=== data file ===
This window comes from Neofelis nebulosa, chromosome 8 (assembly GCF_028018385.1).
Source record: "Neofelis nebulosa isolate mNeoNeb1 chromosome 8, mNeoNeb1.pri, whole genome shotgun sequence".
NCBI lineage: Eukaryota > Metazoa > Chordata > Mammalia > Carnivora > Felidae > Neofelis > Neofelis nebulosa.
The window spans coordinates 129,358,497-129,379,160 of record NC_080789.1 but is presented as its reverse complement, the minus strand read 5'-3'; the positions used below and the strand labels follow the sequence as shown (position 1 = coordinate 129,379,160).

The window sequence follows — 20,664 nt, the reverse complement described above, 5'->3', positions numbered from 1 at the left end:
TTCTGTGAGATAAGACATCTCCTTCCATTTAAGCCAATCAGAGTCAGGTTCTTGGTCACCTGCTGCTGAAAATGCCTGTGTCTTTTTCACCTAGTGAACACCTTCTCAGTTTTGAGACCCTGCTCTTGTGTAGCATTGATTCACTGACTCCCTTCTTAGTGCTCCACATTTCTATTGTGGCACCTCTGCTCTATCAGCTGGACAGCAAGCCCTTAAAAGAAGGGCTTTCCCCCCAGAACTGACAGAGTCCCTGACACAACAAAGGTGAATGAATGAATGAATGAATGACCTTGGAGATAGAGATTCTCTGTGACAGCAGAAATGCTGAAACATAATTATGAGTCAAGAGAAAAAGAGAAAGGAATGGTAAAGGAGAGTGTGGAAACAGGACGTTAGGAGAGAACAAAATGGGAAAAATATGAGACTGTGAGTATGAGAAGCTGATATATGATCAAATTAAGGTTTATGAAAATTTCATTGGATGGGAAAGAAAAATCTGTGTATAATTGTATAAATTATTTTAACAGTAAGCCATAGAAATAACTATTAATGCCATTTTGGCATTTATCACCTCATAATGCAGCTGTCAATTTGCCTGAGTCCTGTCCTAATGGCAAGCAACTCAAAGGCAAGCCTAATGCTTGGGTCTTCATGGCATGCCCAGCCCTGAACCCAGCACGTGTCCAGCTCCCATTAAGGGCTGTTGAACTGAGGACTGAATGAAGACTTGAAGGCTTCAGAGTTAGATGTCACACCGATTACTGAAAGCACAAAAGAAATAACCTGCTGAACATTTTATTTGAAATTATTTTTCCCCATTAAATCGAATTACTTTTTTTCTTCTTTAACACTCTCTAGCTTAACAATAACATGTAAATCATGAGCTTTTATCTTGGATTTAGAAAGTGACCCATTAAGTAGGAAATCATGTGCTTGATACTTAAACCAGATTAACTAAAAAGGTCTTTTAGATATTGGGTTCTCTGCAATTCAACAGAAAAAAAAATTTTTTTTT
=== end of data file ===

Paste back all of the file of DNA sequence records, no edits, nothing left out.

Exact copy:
This window comes from Neofelis nebulosa, chromosome 8 (assembly GCF_028018385.1).
Source record: "Neofelis nebulosa isolate mNeoNeb1 chromosome 8, mNeoNeb1.pri, whole genome shotgun sequence".
NCBI lineage: Eukaryota > Metazoa > Chordata > Mammalia > Carnivora > Felidae > Neofelis > Neofelis nebulosa.
The window spans coordinates 129,358,497-129,379,160 of record NC_080789.1 but is presented as its reverse complement, the minus strand read 5'-3'; the positions used below and the strand labels follow the sequence as shown (position 1 = coordinate 129,379,160).

The window sequence follows — 20,664 nt, the reverse complement described above, 5'->3', positions numbered from 1 at the left end:
TTCTGTGAGATAAGACATCTCCTTCCATTTAAGCCAATCAGAGTCAGGTTCTTGGTCACCTGCTGCTGAAAATGCCTGTGTCTTTTTCACCTAGTGAACACCTTCTCAGTTTTGAGACCCTGCTCTTGTGTAGCATTGATTCACTGACTCCCTTCTTAGTGCTCCACATTTCTATTGTGGCACCTCTGCTCTATCAGCTGGACAGCAAGCCCTTAAAAGAAGGGCTTTCCCCCCAGAACTGACAGAGTCCCTGACACAACAAAGGTGAATGAATGAATGAATGAATGACCTTGGAGATAGAGATTCTCTGTGACAGCAGAAATGCTGAAACATAATTATGAGTCAAGAGAAAAAGAGAAAGGAATGGTAAAGGAGAGTGTGGAAACAGGACGTTAGGAGAGAACAAAATGGGAAAAATATGAGACTGTGAGTATGAGAAGCTGATATATGATCAAATTAAGGTTTATGAAAATTTCATTGGATGGGAAAGAAAAATCTGTGTATAATTGTATAAATTATTTTAACAGTAAGCCATAGAAATAACTATTAATGCCATTTTGGCATTTATCACCTCATAATGCAGCTGTCAATTTGCCTGAGTCCTGTCCTAATGGCAAGCAACTCAAAGGCAAGCCTAATGCTTGGGTCTTCATGGCATGCCCAGCCCTGAACCCAGCACGTGTCCAGCTCCCATTAAGGGCTGTTGAACTGAGGACTGAATGAAGACTTGAAGGCTTCAGAGTTAGATGTCACACCGATTACTGAAAGCACAAAAGAAATAACCTGCTGAACATTTTATTTGAAATTATTTTTCCCCATTAAATCGAATTACTTTTTTTCTTCTTTAACACTCTCTAGCTTAACAATAACATGTAAATCATGAGCTTTTATCTTGGATTTAGAAAGTGACCCATTAAGTAGGAAATCATGTGCTTGATACTTAAACCAGATTAACTAAAAAGGTCTTTTAGATATTGGGTTCTCTGCAATTCAACAGAAAAAAAAATTTTTTTTT